Rail Baltica finances need publicity

The cost increases in the construction and energy sectors could have a critical impact on the construction of the new Rail Baltica railway. Inflation is estimated to rise by up to 10% in the pessimistic forecast, and the project promoters could still deal with this. However, if inflation rises even more, due to Covid, speculation, energy shortages or any other reason, additional money will have to be requested, and then there will be no way of getting around without the approval of the countries not involved in the project.
12.01.2022. Imants Vīksne
©Imants Vīksne

Although the railway construction process is only now really getting underway, each victory is loudly celebrated to show the international community that there is no stopping now. It is no coincidence that the French Minister for Transport spent several hours at the station site on Monday. To see that so much has been done that there is no turning back.

The Estonians are offended again

Of course, the constant whining from neighboring Estonians that the project has no future is not good news here. The last time the Baltic ministers met with representatives of the European Commission on the train, they jointly concluded that the section from Riga airport towards Lithuania and Poland has gotten furthest in the project and should therefore be considered a priority. Unbelievable as it may seem, Latvia is currently making the fastest progress on the new railway. Major infrastructure is being built, mobility points that can be quickly connected on a single line. Meanwhile, the Estonians are building individual overpasses, but have not yet got to the station. So there will be nothing to connect. After hearing these musings from their colleagues, the Estonian delegation took offence again and went home. The Lithuanian delegation took offence at the Estonians for their endless whining.

Merger cancelled

It is clear that with such a relationship, the idea to merge the six project promoters into one company, RB Rail, has failed and is now not even on the table. Each country has two promoters - a mother, a daughter, and in Lithuania even a granddaughter - and the national railway company is also involved.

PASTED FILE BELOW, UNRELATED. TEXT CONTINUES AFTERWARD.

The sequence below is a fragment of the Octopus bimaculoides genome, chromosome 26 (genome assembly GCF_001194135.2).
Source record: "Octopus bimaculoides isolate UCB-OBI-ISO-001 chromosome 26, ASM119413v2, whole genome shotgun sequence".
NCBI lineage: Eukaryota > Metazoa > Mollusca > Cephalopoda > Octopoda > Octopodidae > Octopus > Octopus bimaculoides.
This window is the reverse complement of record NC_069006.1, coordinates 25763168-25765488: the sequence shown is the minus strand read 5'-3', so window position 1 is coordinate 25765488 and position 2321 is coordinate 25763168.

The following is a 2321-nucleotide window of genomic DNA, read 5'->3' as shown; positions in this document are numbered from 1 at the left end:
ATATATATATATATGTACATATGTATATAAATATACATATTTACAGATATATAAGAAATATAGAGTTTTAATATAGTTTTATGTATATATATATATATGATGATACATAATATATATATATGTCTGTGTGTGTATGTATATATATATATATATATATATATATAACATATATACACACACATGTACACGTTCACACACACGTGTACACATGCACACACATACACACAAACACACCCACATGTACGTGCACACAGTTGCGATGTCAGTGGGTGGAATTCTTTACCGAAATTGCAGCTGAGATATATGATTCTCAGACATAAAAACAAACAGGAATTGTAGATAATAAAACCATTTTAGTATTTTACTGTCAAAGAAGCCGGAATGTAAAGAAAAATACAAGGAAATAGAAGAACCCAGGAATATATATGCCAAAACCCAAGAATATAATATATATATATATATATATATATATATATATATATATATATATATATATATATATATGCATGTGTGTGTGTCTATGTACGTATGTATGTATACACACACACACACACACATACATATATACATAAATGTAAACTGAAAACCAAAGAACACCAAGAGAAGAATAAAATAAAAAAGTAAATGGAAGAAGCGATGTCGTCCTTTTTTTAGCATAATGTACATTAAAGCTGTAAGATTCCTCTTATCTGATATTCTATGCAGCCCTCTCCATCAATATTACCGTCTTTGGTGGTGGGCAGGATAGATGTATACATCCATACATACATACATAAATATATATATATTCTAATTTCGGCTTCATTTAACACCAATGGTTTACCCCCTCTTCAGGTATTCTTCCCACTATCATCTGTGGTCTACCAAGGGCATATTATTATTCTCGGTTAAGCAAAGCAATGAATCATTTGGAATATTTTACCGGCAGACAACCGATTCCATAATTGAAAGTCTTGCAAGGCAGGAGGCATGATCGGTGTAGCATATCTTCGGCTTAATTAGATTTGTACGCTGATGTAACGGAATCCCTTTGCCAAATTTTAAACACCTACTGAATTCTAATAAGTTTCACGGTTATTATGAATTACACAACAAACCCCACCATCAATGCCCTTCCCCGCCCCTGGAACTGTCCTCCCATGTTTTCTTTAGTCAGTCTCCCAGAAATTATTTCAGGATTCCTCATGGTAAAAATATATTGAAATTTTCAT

But what is Latvia doing now?

Latvia continues to speed up the implementation of the railway project in order to make the most of the funds it has received and so it would be too late to pull the emergency brake on the project.

A sensible strategy, given that the works are becoming increasingly expensive and it is quite inevitable that more money will have to be requested from Europe.

The Bank of Latvia has already issued a forecast that the cost of the Latvian section of the railway could rise from the planned two billion to as much as three billion. Guntis Āboltiņš-Āboliņš, a representative of the supervisory board of the construction company BeReRix, admits that there is no global solution to this problem yet. If there is a shortage of money, project implementation deadlines will suffer. But as long as there is enough money, the builders are moving forward, and yesterday a new construction billboard reappeared in Riga - near the bus terminal.

Work at the bus terminal starts

Demolition of the bus platform shelters on the embankment side starts this week, which will be followed by the removal of one side of the embankment. Here and elsewhere in Riga, trains will be placed on overpasses - alongside both the old and the new gauge tracks that will continue from the station over the new Daugava Bridge. The work has been planned several years in advance, and people in Latvia have to take into account various difficulties when moving around the capital. Riga already has a terrible traffic organization, with bridges falling apart and trucks being driven through the city center. Huge traffic jams form at the slightest rainfall. If major construction works are organized in the city center, traffic jams will take even longer. However, construction workers will try to avoid closing traffic as much as possible, or to do so at night and on weekends. For example, on Lāčplēša Street, where an overpass is under construction. But the impact will be much greater for the work near the bus terminal and then by the new bridge.

Benefit even without the train

Passengers already have to pay very close attention to where bus boarding and disembarking points are organized. The bus terminal was already struggling to accommodate 580 buses a day, but now even less space will be available because of the construction work. For four years, we will have to put up with constant changes and inconvenience. But after that, the city will be happy to say goodbye to a major insurmountable obstacle in the center - the railway embankment. And it is good that the bus terminal will not be moved away from the center, as originally planned. The two sides of the railway - the Central Market and the Old Town area - will be connected by squares, paths and convenient crossings. The Riga City Council has earmarked €28 million for this purpose. From this point of view, the railway project will have justified itself even if the high-speed train does not arrive as soon as promised in the timetable - in 2026.


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